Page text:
Comic Hanna Dickinson Reveals She Was Kidnapped, Sexually Assaulted by Imposter Uber Driver

Comedian Hanna Dickinson, who starred in the 2020 Comedy Central series Get Money, claims she was kidnapped and sexually assaulted by an imposter Uber driver. There have been multiple cases of men posing as Uber drivers to assault women in the past. In December 2019, Uber said it received almost 6,000 sexual assault claims over a two-year period in the U.S.

"A few weeks ago I was kidnapped and sexually assaulted by a man pretending to my Uber driver and have recently found out this is a regular occurrence. [Uber] what are you doing to help?" Dickinson wrote on Saturday. "The LAPD think that there is a group of Uber drivers who cancel the ride right at the last second and let their 'friend' go pick up instead of them and the two men work as a duo to kidnap women," reads a text message Dickinson included in her first tweet. In a follow-up message, Dickinson wrote that she did not check the license plate. She was with a male friend at the time, and her friend was dropped off first.

Later, one of Dickinson's followers asked her if this was true, considering there are many false stories on Twitter. "I know that's why I debated taking it to Twitter but sadly it's real," Dickinson wrote.

On Monday, Dickinson confirmed she spoke with detectives, who told her this happened to another woman. However, the other woman did not want to file a report because she thought her parents might get mad at her. "While I know I need to be more careful, I'm not taking responsibility for this one," she wrote. "Women are scared to report this s— because they feel responsible, meanwhile these drivers are continuing to rape women without a second thought. When my friend reported her assault and the driver's photo hit the news, 7 other girls came forward," Dickinson said. Police also told Dickinson that the driver's DNA could be in the system already since "it's typically not a first-time offense."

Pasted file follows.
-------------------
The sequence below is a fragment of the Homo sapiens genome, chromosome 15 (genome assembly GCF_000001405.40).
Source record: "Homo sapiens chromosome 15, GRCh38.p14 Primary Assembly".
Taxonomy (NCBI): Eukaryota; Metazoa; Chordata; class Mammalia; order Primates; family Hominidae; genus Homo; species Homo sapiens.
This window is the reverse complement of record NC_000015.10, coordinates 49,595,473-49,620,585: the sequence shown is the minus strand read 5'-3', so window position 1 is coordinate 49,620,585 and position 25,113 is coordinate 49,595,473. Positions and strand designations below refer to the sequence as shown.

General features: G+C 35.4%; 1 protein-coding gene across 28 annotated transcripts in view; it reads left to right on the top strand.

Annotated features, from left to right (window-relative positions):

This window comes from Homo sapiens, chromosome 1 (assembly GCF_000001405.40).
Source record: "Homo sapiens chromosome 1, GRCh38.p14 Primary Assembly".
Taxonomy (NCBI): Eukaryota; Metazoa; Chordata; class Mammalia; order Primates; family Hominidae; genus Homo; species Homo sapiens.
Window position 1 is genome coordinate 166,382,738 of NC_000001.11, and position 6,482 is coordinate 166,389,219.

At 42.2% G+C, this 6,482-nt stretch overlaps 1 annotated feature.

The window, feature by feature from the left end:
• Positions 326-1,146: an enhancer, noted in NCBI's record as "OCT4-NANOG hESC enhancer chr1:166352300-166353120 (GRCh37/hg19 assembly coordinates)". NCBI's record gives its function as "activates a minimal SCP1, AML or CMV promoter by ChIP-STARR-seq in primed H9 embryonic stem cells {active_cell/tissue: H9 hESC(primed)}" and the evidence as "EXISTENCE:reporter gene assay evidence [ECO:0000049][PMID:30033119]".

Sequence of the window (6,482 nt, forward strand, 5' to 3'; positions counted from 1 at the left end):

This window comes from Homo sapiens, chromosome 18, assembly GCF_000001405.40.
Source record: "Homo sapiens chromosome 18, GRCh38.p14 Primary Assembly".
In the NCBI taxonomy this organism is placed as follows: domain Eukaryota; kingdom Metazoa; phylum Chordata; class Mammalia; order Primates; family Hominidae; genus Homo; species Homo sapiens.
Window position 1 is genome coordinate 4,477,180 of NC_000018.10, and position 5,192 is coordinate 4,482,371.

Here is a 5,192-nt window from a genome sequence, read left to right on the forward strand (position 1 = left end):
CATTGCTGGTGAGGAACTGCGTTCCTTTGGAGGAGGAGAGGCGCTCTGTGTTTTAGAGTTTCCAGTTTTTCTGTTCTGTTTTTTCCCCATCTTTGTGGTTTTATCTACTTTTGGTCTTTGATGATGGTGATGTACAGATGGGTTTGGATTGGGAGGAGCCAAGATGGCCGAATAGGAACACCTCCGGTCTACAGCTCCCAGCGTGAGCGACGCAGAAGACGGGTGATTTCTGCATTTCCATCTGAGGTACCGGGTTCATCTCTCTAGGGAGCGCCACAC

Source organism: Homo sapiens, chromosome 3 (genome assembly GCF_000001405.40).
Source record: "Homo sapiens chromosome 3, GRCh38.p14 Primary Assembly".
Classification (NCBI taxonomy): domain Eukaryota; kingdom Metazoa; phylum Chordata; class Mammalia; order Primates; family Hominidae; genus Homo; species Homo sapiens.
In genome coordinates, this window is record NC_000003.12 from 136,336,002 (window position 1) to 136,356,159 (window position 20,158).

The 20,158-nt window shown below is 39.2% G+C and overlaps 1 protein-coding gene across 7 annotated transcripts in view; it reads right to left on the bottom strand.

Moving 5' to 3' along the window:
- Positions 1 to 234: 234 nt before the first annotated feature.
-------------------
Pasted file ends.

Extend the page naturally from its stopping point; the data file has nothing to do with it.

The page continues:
There have been many cases of imposter Uber drivers assaulting women. In October 2019, a Los Angeles man who pretended to be a rideshare driver was sentenced to 29 years in prison for sexually assaulting at least three women in 2016 and 2017. In February 2020, police in Bakersfield, California, arrested another man linked to sexual assault investigations in 2018, 2019 and 2020. In December 2020, California regulators fined Uber $59 million and threatened to suspend its license to operate in the state for refusing to hand over data on sexual assault reports. Uber later appealed the fine in January.

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After immense pressure, Uber did release its first public report on sexual assault claims in December 2019. The company said it received 5,981 allegations of sexual assault in the U.S. in 2017 and 2018. The allegations ranged from unwanted kissing and touching to rape, notes NPR. In March 2020, Uber's "Text-to-911" feature finally became available nationwide. It allows users to easily text 911 to provide dispatchers and law enforcement with ride information.